Oceans of Slumber

Sorry guys, those of who who clicked on this review link expecting or hoping for a melancholic Finnish or Swedish death/doom band based on the moniker,  will be a bit disappointed , as this is nothing of the sort. However, while you are here let me introduce you to this multifaceted, progressive metal band from Texas that features the drummer of grindcore outfit, Insect Warfare, and a guitarist with a Jazz degree.

Despite the somber moniker, what we have here is a massive mix of styles covering a large spectrum of metal; mostly prog, thrash and death metal. I’ll just give you a list of bands that Oceans of Slumber cite is likes and references as that would be much easier than me trying to explain everything I hear in this vast musical collage;  Gorjira. Devin Townsend, King Crimson, Soilwork, Faith No More, Disincarnate– just to name a few. And frankly I hear all of those in Aetherial, as hard as that is to digest.  And while that large list of tangible influences might seem like a mess, Oceans of Slumber pull it off admirably, resulting in a very impressive and ambitious album that should have appeal to a large cross section of fans.

A couple of lesser know bands I hear in Oceans of Slumber‘s sound that are off the beaten path are the UK’s Monsterworks and  and France’s Kalisia, a band who also meld a large array of influences into one large cohesive, sci fi themed conceptual outfit. And so with Aetherial you get a dash of everything backed by solid musicianship and writing. There’s blast beats, death metal growls, smooth atmospheric transitions sections, widdly solos, burly angular chugging, deft jazzy riffs, clean croons and everything in between. It is initially a bit overwhelming, but the strength of the songs and the skill of the members keep everything together.

Opener “God in Skin” give you a pretty good indication of Oceans of Slumber’s sprawling, ambitious sound, but there’s simply curveballs and tangents around every corner of every song. it’s never quite as busy or spazzy as say Journal, another self released ambitious gem from 2010, as the restrained lopes and lurches are never completely unfettered and the svelte prog tendencies keep everything reigned in. Ironically, second track “Coffins Like Kites” actually starts with a doom metal riff goes through a urgent spurt, and a spacey, proggy Floyd-ian drift. , highlighting the bands array of styles.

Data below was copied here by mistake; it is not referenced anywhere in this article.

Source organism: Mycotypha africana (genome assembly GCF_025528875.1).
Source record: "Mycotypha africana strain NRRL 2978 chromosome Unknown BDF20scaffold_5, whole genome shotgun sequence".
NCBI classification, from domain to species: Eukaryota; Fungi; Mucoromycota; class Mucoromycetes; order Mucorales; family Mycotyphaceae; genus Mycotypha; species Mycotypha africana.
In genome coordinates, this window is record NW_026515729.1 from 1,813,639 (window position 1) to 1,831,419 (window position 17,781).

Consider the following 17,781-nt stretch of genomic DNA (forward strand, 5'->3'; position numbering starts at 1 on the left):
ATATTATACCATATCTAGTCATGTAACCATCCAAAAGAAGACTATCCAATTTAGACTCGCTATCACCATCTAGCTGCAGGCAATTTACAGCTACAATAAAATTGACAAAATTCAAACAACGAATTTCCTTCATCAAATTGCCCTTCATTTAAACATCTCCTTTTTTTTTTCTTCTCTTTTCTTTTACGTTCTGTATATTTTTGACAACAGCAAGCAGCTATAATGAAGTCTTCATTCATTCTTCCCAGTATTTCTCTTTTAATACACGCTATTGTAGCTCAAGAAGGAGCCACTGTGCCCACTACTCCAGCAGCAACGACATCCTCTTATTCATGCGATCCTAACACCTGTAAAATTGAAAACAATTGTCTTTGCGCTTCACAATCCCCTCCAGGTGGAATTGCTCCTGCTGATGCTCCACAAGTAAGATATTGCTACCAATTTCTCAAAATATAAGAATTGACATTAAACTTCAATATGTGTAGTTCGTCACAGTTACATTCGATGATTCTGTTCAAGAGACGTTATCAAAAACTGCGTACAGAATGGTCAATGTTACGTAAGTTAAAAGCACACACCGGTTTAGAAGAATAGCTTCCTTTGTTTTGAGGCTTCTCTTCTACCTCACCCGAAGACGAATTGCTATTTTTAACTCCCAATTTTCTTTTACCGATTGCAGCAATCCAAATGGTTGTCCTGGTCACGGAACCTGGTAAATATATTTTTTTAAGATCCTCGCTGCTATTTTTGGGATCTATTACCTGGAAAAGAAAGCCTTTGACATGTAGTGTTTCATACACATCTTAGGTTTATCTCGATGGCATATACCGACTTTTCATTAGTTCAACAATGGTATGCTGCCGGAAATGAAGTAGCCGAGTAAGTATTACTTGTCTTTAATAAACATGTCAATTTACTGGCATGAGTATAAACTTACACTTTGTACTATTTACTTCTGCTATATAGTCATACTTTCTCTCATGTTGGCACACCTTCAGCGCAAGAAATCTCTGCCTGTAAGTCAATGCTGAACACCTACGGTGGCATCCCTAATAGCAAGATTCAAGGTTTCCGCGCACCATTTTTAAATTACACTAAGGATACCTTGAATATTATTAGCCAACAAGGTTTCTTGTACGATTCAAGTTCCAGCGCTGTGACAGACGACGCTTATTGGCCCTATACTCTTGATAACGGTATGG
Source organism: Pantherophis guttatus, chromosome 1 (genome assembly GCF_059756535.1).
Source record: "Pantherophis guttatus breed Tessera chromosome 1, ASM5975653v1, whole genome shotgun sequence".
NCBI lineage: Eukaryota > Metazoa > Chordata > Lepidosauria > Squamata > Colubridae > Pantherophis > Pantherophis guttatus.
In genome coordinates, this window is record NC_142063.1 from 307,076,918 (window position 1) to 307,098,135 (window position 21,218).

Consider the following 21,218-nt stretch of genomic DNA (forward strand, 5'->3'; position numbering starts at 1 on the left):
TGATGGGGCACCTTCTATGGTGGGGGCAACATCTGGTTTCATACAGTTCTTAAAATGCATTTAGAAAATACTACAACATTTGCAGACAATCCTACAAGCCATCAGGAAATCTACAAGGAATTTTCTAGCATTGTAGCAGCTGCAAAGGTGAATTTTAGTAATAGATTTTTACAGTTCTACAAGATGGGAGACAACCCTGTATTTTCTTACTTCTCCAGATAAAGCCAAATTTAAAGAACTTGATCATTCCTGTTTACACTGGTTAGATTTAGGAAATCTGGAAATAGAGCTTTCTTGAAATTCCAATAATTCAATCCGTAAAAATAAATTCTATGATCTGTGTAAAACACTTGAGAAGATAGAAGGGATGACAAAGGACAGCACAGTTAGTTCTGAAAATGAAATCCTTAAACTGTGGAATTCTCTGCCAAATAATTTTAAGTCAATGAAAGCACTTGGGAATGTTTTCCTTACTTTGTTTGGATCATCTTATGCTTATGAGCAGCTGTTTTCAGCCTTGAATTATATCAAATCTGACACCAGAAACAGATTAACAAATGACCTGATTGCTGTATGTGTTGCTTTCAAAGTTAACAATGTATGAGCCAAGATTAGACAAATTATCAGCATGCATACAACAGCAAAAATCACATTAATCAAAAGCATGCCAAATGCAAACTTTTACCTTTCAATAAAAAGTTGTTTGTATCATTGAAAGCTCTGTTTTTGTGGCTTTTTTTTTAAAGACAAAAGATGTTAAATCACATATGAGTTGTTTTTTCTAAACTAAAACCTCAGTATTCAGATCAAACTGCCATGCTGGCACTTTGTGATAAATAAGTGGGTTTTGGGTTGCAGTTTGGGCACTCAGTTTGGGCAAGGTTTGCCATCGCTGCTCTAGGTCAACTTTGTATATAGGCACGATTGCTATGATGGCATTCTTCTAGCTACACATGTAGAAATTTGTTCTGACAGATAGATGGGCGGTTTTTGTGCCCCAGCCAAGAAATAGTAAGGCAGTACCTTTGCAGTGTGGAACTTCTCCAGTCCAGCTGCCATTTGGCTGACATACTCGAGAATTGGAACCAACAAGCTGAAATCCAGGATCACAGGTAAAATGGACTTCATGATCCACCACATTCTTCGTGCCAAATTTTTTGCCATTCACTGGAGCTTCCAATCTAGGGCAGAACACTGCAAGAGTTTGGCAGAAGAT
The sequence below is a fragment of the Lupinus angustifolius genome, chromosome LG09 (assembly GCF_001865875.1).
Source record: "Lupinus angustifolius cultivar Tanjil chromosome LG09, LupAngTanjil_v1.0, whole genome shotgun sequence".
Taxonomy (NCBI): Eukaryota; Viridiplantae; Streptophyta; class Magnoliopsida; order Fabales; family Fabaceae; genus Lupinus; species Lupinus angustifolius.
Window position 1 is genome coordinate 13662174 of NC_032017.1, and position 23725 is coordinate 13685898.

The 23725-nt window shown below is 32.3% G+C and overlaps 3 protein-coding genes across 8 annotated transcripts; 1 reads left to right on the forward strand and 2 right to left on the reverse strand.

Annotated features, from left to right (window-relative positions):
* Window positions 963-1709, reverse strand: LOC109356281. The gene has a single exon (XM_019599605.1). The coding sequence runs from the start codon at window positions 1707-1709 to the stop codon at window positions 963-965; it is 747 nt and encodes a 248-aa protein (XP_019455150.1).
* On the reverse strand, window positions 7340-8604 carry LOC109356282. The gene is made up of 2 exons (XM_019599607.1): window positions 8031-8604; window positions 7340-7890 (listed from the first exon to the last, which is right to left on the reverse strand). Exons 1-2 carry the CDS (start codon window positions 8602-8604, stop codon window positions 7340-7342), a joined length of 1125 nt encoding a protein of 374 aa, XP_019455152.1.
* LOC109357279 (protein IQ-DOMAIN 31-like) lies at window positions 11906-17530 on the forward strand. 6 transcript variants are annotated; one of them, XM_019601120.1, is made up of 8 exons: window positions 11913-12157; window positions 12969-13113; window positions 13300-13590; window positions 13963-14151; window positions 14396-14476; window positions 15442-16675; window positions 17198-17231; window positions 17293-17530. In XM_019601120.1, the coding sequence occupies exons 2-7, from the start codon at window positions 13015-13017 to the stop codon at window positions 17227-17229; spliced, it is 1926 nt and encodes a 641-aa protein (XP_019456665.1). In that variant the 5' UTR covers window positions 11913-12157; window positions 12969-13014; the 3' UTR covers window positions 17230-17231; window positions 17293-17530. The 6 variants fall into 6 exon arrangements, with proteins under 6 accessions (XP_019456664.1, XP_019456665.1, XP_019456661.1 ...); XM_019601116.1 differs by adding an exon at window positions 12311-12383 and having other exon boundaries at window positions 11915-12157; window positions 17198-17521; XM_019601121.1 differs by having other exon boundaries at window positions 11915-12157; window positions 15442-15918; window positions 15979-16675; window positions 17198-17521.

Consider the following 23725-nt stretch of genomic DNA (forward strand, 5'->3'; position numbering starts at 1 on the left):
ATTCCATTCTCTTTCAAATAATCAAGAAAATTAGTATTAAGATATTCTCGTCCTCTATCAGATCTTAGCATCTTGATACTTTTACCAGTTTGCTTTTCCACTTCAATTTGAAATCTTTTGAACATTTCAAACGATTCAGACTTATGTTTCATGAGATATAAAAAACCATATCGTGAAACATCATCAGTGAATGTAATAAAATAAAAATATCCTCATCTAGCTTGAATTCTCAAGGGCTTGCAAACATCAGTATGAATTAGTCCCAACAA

As you have probably gatherer, Aetherial isn’t a quick easy listen. Fro example, “Memoriam” gives you a little bit of breathing room with a semi sort of ballad that comes across like Pantera‘s cover of “Planet Caravan”, before shifting into a fierce almost black metal tinged salvo.  And while this all over the place style has some downfalls as far as attention span, there is no denying the scope of the band’s sound in indeed admirable. Case and point the track that follows the almost fluid “Memoriam”, “Remedy” has the choppy backbone of a Watchtower-y thrashy number but injects shimmery, spacial solos and celestial atmospherics before a big sprawling melodic, FNM bridge and lead.

But of course, these vast levels of style interplay come at a price, as there often may be too much going on for many listeners, especially curious grindcore fans interested in drummer Dobber Beverly’s involvement. The jarring difference between restrained radio ready rocker “Only a Corpse” and the hulking death metal start of the title track, just might simply be a little too ambitious for some. I’ll admit, with the long songs and constant style kaleidoscope, that by the time the seventh 7th track “Primordial”, with its pure black metal screech and blast rolls around, I’m a little exhausted, and that’s before the 9 minute closer “Great Divide”. But those willing to challenge themselves and check out a challenging band that ignores genres and conventions might find a lot to like about Oceans of Slumber and I for one hope they develop from more of a sideshow curiosity/project into a very promising outfit that will command some more attention over the next couple of years.

[Visit the band's website]
Written by Erik T
May 28th, 2013


  1. Commented by: Kenny

    Excellent review for what sounds like an awesomely avant-garde release, one minor gripe though, Monsterworks are from New Zealand rather than the UK (if we’re talking about the Monsterworks who released ‘The God Album’ in 2011 anyway).

  2. Commented by: Cal

    Checked this out and I agree with being worn out by a full album listen. Excellent musicianship and songwriting, but not the most cohesive listen. Tons of promise – look forward to what they have to offer next release.

  3. Commented by: Erik Thomas

    Its my understanding that Monsterworks are a multinational UK/NZ band unless they have fully relocated to NZ. Thanks for pointing out

  4. Commented by: Jon

    I am pretty sure Monsterworks is based in the UK. There is only one kiwi left in the band.

  5. Commented by: KEYMO

    You’ll never understand an album on the 1st listen, gets under my skin when people say “heard it for the first time and it was “too much” to digest” , well … Maybe cause it’s your FIRST time hearing it, to judge an album on a first listen is insanity if you ask me

  6. Commented by: KEYMO

    SIDENOTE: I bought this album when they came down here to south Texas and it fuckin’ owns!

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